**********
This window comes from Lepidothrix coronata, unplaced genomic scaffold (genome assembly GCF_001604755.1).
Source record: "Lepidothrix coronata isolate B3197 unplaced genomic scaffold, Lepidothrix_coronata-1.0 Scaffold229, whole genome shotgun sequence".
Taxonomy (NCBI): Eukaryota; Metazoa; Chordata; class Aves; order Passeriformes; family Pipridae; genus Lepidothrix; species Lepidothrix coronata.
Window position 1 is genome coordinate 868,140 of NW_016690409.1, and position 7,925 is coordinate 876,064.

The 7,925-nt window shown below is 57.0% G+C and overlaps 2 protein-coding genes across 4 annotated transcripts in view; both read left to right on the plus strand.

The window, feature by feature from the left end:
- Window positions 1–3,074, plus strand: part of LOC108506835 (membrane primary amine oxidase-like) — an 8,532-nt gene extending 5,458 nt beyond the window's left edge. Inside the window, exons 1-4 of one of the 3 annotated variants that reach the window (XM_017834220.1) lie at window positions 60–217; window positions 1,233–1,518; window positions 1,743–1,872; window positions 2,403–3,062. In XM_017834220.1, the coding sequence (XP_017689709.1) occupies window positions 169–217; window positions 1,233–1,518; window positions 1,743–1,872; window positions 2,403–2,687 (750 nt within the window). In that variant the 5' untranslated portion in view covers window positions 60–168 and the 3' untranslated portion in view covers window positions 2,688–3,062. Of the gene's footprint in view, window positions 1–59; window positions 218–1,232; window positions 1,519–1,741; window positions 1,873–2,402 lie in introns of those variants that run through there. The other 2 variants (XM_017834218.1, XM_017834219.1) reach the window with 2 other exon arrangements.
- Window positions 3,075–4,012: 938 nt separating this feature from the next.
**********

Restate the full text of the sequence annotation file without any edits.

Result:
This window comes from Lepidothrix coronata, unplaced genomic scaffold (genome assembly GCF_001604755.1).
Source record: "Lepidothrix coronata isolate B3197 unplaced genomic scaffold, Lepidothrix_coronata-1.0 Scaffold229, whole genome shotgun sequence".
Taxonomy (NCBI): Eukaryota; Metazoa; Chordata; class Aves; order Passeriformes; family Pipridae; genus Lepidothrix; species Lepidothrix coronata.
Window position 1 is genome coordinate 868,140 of NW_016690409.1, and position 7,925 is coordinate 876,064.

The 7,925-nt window shown below is 57.0% G+C and overlaps 2 protein-coding genes across 4 annotated transcripts in view; both read left to right on the plus strand.

The window, feature by feature from the left end:
- Window positions 1–3,074, plus strand: part of LOC108506835 (membrane primary amine oxidase-like) — an 8,532-nt gene extending 5,458 nt beyond the window's left edge. Inside the window, exons 1-4 of one of the 3 annotated variants that reach the window (XM_017834220.1) lie at window positions 60–217; window positions 1,233–1,518; window positions 1,743–1,872; window positions 2,403–3,062. In XM_017834220.1, the coding sequence (XP_017689709.1) occupies window positions 169–217; window positions 1,233–1,518; window positions 1,743–1,872; window positions 2,403–2,687 (750 nt within the window). In that variant the 5' untranslated portion in view covers window positions 60–168 and the 3' untranslated portion in view covers window positions 2,688–3,062. Of the gene's footprint in view, window positions 1–59; window positions 218–1,232; window positions 1,519–1,741; window positions 1,873–2,402 lie in introns of those variants that run through there. The other 2 variants (XM_017834218.1, XM_017834219.1) reach the window with 2 other exon arrangements.
- Window positions 3,075–4,012: 938 nt separating this feature from the next.